The Last Guardian (PS4)

Team ICO
4
Mar 22, 2017

I need to preface this review with a disclaimer: if you are a person for whom clunky controls are a deal-breaker, you might want to watch a Let’s Play on YouTube.  If you can tolerate poor mechanics for the sake of an utterly amazing absolutely everything else, then by all means, play this game.

I’ve been waiting for The Last Guardian for a decade. Shadow of the Colossus is one of my all-time favorite games, right up there with Chrono Trigger and Vagrant Story, so I was eager to see more from the same team. I even bought a PS3, knowing that TLG was going to be exclusive on it.  And then it was delayed, and discarded, and revived, and delayed. I was certain it would never come out, and even if it did, it would be like Duke Nukem Forever, so when it finally released, I was skeptical.

This game is an experience. Team ICO has kept up their traditions of immersive worlds, characters you become deeply attached to, stark beauty, amazing music, and incredible attention to detail. You play as a young boy who wakes up in the open next to a chained monster. The monster, called a trico, is gravely wounded and terrified of you in spite of being many times your size.  With a little effort you can befriend the trico, set it free, and begin a pattern of helping each other escape.

The trico is what I affectionately refer to as a puppy cat bird, and it’s instantly endearing. It’s been imbued with very realistic characteristics for its base animals, so you can see its ears perking and swiveling towards sounds, watch the cat-like shimmy before it jumps and the fluffing of feathers when it’s agitated, hear it whine and howl like a dog when you leave it alone, and laugh when it gets distracted by doves or bats at dangling chains. It will nuzzle you affectionately, calm when you pet it, and even go to sleep after enough time soothing it.  It can also shoot lightning from its tail, so there’s that.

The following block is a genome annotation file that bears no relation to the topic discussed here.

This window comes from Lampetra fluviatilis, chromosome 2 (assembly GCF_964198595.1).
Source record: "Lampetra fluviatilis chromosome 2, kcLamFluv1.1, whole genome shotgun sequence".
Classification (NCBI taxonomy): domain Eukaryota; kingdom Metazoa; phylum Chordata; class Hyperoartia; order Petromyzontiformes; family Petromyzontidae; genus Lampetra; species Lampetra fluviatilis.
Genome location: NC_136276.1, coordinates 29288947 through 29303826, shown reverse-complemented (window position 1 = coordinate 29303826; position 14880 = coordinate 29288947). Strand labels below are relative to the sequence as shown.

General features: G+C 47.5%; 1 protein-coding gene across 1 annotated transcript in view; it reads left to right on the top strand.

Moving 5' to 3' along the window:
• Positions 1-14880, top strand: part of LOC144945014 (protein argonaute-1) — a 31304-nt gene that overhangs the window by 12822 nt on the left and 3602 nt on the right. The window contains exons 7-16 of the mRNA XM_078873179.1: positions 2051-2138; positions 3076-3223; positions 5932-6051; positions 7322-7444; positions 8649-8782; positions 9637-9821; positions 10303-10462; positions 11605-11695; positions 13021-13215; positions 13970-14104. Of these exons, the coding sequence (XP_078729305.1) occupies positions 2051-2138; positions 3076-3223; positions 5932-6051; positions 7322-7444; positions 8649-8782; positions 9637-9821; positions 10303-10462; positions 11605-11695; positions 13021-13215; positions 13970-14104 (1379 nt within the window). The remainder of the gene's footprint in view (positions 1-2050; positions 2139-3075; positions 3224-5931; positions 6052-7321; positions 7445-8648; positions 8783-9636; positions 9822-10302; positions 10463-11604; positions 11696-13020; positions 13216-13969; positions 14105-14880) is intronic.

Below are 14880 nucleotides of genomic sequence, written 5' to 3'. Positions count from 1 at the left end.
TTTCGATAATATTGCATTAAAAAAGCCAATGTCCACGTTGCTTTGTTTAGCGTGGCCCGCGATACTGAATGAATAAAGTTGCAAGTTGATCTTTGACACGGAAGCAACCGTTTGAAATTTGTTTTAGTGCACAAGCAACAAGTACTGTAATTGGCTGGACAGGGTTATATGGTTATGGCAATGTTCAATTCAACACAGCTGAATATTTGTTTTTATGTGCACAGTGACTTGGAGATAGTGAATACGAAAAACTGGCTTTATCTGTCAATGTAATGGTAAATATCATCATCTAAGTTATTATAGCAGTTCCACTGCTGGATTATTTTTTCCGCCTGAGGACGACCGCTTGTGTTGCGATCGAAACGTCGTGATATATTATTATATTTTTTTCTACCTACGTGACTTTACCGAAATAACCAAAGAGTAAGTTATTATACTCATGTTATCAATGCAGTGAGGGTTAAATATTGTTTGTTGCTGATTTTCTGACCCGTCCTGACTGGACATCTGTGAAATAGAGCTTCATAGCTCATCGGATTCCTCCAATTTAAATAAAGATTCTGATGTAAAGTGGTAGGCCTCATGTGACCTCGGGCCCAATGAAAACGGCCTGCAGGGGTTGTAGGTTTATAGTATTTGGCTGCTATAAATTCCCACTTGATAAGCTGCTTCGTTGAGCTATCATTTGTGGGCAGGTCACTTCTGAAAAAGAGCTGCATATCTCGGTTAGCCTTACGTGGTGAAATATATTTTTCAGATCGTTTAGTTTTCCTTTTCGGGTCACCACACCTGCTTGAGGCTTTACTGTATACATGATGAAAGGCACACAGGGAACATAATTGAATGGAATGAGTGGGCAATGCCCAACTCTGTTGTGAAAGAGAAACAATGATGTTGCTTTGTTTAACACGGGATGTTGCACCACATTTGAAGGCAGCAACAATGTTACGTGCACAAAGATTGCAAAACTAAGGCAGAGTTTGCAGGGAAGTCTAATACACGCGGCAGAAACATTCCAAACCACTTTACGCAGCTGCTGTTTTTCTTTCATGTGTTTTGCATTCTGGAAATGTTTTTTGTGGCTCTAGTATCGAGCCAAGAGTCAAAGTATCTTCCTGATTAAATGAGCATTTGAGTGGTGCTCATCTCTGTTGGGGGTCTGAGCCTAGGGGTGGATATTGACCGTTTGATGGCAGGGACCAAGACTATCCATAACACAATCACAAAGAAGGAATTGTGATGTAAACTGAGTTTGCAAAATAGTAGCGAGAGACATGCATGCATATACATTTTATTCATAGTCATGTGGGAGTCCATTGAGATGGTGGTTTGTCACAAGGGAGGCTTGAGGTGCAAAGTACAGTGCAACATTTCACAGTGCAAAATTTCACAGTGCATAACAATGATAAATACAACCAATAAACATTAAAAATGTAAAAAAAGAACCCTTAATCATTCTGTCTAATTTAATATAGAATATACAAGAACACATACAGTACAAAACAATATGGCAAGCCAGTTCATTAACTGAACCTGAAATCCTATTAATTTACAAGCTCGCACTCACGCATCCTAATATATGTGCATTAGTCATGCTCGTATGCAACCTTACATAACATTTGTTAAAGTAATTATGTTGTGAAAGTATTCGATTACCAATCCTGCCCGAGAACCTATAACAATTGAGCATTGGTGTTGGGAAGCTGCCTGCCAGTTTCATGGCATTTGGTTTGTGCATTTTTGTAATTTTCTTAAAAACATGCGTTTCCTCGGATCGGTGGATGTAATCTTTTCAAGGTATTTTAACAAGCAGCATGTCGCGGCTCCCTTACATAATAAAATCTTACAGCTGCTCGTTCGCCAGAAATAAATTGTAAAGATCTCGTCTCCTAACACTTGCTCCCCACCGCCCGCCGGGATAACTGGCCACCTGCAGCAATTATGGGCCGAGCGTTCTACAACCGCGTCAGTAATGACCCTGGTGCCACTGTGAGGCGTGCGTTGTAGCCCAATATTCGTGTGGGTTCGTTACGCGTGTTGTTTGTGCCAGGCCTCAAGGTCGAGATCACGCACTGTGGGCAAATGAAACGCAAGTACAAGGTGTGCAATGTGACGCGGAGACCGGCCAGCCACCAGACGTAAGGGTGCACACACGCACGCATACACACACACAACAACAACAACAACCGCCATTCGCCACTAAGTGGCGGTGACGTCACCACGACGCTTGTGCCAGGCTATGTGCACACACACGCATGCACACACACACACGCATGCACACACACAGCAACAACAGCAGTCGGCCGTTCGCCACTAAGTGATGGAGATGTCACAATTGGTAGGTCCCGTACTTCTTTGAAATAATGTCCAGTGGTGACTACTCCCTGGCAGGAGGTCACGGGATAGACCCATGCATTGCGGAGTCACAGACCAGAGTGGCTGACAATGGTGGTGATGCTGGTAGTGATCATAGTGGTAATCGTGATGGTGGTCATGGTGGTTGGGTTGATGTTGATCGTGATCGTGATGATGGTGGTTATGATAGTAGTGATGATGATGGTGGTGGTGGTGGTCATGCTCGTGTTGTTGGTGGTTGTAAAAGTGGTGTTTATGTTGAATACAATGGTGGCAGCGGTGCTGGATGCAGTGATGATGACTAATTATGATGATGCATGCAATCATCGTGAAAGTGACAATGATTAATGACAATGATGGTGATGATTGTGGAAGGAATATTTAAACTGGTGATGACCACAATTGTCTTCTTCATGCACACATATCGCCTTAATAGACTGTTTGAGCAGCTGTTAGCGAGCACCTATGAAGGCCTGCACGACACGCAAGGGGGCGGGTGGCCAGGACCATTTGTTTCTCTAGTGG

A quick dive into why the controls are so bad: this is primarily a platform/puzzle-solving game. To do that, you need to be able to reliably jump, focus the camera, and perform actions. I completed this game in about fourteen hours, and I suspect that if the controls actually worked properly, it would have taken eight at the most. There’s a lot of frustration involved when you try to step somewhere, but are one pixel too far away and perform a fear of falling animation, or when you’re trying to balance on a narrow ledge and the camera suddenly swoops around, changing the direction of your movement, or when you’re trying to pull a lever, but the game decides that no, you actually wanted to jump on a nearby platform.

If you can muddle through, though, it’s absolutely incredible and will linger in your mind. Pay attention to small details, like the opening credits, remember the whole of your experience, and while there will still be mysteries, there will be fewer of them.  Just enough mystery left to fascinate.

If you still can’t tell, I really, really love this game.

Written by Rachel C.

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